Rule 8.3 requires reporting "that another lawyer has committed a violation of Rule 8.4(a)(3) or (a)(4)" unless the knowledge is "protected as a confidence by these Rules or by law."
Rule 8.4(a)(3) provides that a lawyer commits misconduct if he "commits a criminal act that reflects adversely on the lawyer's honesty, trustworthiness or fitness as a lawyer in other respects." What crimes "reflect adversely on the lawyer's honesty, trustworthiness or fitness as a lawyer in other respects"? Must all such crimes be reported, even if they have not resulted in any charges, much less a conviction? In many cases, those acts never lead to any criminal charges, much less convictions.
Rule 8.4(a)(3) has been applied or assumed to apply to a wide variety of criminal acts. These include use and possession of cocaine, assuming that possession of cocaine is reportable misconduct) and driving under the influence of alcohol). These acts need not result in a criminal conviction in order to trigger Rule 8.4(a)(3).
Reporting dishonesty, fraud, deceit or misrepresentation. Issues also arise with respect to reporting violations of Rule 8.4(a)(4). Rules 8.3 and 8.4(a)(4) require reporting of a lawyer's "conduct involving dishonesty, fraud, deceit or misrepresentation." Fraud, deceit and misrepresentation" are well understood since each is the subject of litigation and case law. Presumably the term "dishonesty" means something else, but that term is not defined in the Rules of Professional Conduct. It is reasonable to conclude that whatever it means, it must be of a similar degree of seriousness or wrongdoing as the other three terms used.
Exclusion for privileged information. Rule 8.3 provides that a lawyer need not report knowledge that is "protected as a confidence by these Rules or by law...." Here, the Rules provide some definitional help. "Confidence," the definitions state, "denotes information protected by the lawyer-client privilege under applicable law." Issues arise where the lawyer acquires the knowledge of the offending lawyer's misconduct because a client confidence is involved. Where a lawyer obtains knowledge of the misconduct from a client within an attorney-client relationship, there should be no reporting obligation as long as the circumstances indicate that the acquired information is privileged.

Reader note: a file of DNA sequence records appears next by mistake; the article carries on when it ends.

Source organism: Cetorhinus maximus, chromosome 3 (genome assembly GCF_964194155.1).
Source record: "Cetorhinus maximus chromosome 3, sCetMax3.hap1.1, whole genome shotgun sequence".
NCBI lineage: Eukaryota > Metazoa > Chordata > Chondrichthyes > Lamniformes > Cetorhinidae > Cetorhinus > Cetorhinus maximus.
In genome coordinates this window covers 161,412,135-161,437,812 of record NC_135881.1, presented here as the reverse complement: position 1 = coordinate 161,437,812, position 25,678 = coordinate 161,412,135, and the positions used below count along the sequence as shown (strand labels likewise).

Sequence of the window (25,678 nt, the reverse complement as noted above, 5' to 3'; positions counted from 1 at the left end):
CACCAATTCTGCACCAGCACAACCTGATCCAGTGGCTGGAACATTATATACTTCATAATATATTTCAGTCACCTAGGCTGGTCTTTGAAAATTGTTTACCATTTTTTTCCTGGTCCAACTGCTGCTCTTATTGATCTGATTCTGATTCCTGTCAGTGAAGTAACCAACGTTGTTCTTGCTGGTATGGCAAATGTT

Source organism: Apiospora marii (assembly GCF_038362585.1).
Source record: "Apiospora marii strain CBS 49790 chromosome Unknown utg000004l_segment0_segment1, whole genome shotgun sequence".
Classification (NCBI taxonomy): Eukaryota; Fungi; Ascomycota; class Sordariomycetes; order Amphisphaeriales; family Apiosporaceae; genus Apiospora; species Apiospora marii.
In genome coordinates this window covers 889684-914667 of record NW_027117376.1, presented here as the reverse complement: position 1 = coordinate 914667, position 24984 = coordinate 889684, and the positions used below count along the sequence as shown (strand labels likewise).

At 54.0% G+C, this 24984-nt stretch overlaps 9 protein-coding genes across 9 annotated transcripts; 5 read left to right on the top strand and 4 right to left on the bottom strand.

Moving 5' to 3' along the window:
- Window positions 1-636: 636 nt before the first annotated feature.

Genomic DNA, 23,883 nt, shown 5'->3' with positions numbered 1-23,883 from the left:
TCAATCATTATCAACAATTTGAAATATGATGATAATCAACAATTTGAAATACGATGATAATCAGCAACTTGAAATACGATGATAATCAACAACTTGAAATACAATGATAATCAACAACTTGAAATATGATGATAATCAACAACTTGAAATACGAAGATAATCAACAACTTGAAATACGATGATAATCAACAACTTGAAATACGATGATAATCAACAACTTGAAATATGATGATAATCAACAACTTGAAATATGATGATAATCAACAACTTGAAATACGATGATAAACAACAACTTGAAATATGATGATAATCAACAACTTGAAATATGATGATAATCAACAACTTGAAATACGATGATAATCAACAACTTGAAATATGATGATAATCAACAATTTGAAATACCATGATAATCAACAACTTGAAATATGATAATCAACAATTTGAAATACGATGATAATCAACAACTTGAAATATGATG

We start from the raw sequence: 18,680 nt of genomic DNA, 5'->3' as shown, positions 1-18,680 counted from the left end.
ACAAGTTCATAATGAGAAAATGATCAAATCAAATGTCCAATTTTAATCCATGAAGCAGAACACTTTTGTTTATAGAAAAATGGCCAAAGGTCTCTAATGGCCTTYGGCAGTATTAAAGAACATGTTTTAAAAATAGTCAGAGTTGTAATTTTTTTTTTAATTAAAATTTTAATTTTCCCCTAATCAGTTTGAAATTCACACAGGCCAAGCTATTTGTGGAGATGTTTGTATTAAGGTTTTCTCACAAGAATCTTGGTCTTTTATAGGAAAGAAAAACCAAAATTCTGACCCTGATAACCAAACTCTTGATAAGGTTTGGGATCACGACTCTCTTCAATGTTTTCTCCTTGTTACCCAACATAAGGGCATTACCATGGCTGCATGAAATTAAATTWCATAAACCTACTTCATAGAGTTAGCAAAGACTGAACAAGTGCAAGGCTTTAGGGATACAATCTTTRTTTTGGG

The most obvious situation where the information would not be privileged and the reporting requirement would apply notwithstanding the fact that the information was obtained from a client is the crime-fraud exception. There are other situations in which the exception for confidences may also not apply. Complex issues arise, for example, when information comes from a client who brings a lawyer information about another lawyer in the firm, seeks legal advice about the conduct, and indicates that he does not want it disclosed. Normally, the client would be entitled to seek advice about the conduct of the other lawyer. The client's right to confidentiality in this situation should be no different from what it would be if he had sought advice from an outside lawyer.
If, however, the reporting lawyer learns of the information other than through a confidential client communication, that lawyer will not be relieved from reporting simply because the client has asked him not to report, or because the client would benefit from the lawyer not reporting. Moreover, if the offending lawyer's actions or that of the client have misled a court, a long line of ethics opinions and rules require disclosure, even if the client ends up with a perjury prosecution. Where the client has shared privileged information with the reporting lawyer, but the exception for confidences does not apply (and thus the reporting requirement does apply), the reporting lawyer is placed in a difficult position. Under certain circumstances, otherwise privileged information may lose its privileged status when provided to a regulatory body. Therefore, care must be taken to disclose as little of the client's information as possible.